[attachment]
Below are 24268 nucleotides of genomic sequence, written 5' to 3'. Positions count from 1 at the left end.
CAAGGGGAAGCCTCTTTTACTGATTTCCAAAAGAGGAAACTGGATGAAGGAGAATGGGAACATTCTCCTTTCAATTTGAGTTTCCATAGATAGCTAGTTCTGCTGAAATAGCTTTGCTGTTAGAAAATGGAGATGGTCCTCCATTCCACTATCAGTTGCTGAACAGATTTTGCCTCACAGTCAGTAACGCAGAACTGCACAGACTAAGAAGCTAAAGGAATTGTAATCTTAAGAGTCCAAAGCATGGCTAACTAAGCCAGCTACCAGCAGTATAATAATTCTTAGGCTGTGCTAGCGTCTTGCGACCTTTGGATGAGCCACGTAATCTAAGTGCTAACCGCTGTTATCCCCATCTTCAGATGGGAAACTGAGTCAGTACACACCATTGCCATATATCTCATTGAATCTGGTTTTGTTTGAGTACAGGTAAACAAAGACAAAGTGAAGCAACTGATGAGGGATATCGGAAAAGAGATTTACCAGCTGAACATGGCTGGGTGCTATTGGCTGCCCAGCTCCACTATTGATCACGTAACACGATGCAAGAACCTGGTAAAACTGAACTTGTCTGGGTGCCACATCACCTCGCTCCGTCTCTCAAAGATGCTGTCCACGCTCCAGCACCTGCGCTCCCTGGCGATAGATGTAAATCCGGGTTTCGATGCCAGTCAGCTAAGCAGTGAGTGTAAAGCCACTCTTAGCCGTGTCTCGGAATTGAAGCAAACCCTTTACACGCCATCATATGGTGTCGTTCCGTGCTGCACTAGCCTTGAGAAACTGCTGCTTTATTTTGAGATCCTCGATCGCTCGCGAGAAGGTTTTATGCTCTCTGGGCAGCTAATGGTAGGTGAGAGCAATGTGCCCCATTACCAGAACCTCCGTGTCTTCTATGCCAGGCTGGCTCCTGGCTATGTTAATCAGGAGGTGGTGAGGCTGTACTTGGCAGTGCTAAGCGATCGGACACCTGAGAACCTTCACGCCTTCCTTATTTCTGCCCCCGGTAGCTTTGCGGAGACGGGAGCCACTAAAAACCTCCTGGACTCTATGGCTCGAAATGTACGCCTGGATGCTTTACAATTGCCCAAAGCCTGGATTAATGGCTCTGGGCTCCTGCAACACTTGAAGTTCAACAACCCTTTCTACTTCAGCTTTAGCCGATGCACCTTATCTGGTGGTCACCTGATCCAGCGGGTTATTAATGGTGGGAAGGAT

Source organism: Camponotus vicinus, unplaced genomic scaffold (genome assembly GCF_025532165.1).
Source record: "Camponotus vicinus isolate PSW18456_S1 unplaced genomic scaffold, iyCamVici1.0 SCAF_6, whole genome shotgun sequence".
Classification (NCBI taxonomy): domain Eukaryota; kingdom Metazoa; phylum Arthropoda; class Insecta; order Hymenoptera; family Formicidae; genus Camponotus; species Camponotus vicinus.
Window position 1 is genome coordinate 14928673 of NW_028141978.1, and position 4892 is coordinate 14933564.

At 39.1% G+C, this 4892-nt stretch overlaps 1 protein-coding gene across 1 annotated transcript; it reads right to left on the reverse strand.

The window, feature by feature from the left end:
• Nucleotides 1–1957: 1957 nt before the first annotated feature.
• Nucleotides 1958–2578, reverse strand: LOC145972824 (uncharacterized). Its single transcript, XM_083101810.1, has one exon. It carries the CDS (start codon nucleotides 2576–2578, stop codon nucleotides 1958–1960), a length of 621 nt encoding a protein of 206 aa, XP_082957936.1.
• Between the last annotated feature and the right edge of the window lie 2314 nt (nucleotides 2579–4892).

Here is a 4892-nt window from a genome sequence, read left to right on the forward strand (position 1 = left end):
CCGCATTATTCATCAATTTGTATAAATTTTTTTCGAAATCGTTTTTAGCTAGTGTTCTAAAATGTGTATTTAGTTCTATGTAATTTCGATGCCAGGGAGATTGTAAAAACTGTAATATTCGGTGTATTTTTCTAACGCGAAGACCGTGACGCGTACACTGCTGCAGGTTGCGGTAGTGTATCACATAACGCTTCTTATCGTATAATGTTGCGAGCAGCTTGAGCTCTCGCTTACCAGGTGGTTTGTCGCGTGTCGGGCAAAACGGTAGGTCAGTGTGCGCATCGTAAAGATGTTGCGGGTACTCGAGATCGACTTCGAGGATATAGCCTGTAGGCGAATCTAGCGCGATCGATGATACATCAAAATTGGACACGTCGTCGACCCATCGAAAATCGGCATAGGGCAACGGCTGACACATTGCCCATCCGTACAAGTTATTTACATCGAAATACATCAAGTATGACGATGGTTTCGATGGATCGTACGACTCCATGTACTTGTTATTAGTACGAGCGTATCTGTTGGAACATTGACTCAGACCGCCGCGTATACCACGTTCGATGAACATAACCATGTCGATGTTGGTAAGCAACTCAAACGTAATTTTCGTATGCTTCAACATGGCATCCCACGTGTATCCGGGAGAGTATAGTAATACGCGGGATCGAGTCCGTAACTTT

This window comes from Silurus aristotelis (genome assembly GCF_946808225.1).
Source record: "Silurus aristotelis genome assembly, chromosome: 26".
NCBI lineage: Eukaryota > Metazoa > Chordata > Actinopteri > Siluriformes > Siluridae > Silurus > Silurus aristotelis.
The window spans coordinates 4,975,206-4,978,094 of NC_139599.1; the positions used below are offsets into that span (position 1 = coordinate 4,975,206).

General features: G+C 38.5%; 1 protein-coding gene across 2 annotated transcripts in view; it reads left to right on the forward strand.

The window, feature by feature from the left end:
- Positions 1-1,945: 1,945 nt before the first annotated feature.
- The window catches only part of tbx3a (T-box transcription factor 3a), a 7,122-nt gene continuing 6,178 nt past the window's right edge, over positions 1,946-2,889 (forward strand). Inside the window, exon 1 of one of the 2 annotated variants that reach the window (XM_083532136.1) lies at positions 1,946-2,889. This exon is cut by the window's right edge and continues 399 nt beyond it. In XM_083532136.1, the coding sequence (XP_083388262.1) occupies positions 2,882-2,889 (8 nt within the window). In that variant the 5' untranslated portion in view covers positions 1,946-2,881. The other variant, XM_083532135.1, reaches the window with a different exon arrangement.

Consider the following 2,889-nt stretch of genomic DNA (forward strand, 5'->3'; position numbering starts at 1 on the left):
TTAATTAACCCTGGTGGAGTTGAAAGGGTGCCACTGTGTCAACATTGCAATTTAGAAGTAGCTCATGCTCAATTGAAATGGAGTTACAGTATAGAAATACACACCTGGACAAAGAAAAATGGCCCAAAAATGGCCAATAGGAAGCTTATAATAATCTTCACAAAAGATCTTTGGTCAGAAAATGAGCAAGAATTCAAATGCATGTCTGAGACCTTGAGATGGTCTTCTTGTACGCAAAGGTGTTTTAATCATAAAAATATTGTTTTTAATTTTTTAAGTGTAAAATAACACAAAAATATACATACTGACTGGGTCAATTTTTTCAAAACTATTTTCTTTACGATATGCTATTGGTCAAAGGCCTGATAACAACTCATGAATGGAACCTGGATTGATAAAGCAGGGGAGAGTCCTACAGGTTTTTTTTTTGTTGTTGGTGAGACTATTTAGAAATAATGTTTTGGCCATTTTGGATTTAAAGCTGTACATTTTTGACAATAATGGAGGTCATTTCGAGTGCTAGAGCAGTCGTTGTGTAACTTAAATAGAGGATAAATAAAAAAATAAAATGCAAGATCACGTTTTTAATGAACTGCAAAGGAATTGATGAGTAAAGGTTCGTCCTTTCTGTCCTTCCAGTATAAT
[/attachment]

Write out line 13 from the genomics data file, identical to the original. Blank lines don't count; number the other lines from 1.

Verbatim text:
CCGCATTATTCATCAATTTGTATAAATTTTTTTCGAAATCGTTTTTAGCTAGTGTTCTAAAATGTGTATTTAGTTCTATGTAATTTCGATGCCAGGGAGATTGTAAAAACTGTAATATTCGGTGTATTTTTCTAACGCGAAGACCGTGACGCGTACACTGCTGCAGGTTGCGGTAGTGTATCACATAACGCTTCTTATCGTATAATGTTGCGAGCAGCTTGAGCTCTCGCTTACCAGGTGGTTTGTCGCGTGTCGGGCAAAACGGTAGGTCAGTGTGCGCATCGTAAAGATGTTGCGGGTACTCGAGATCGACTTCGAGGATATAGCCTGTAGGCGAATCTAGCGCGATCGATGATACATCAAAATTGGACACGTCGTCGACCCATCGAAAATCGGCATAGGGCAACGGCTGACACATTGCCCATCCGTACAAGTTATTTACATCGAAATACATCAAGTATGACGATGGTTTCGATGGATCGTACGACTCCATGTACTTGTTATTAGTACGAGCGTATCTGTTGGAACATTGACTCAGACCGCCGCGTATACCACGTTCGATGAACATAACCATGTCGATGTTGGTAAGCAACTCAAACGTAATTTTCGTATGCTTCAACATGGCATCCCACGTGTATCCGGGAGAGTATAGTAATACGCGGGATCGAGTCCGTAACTTT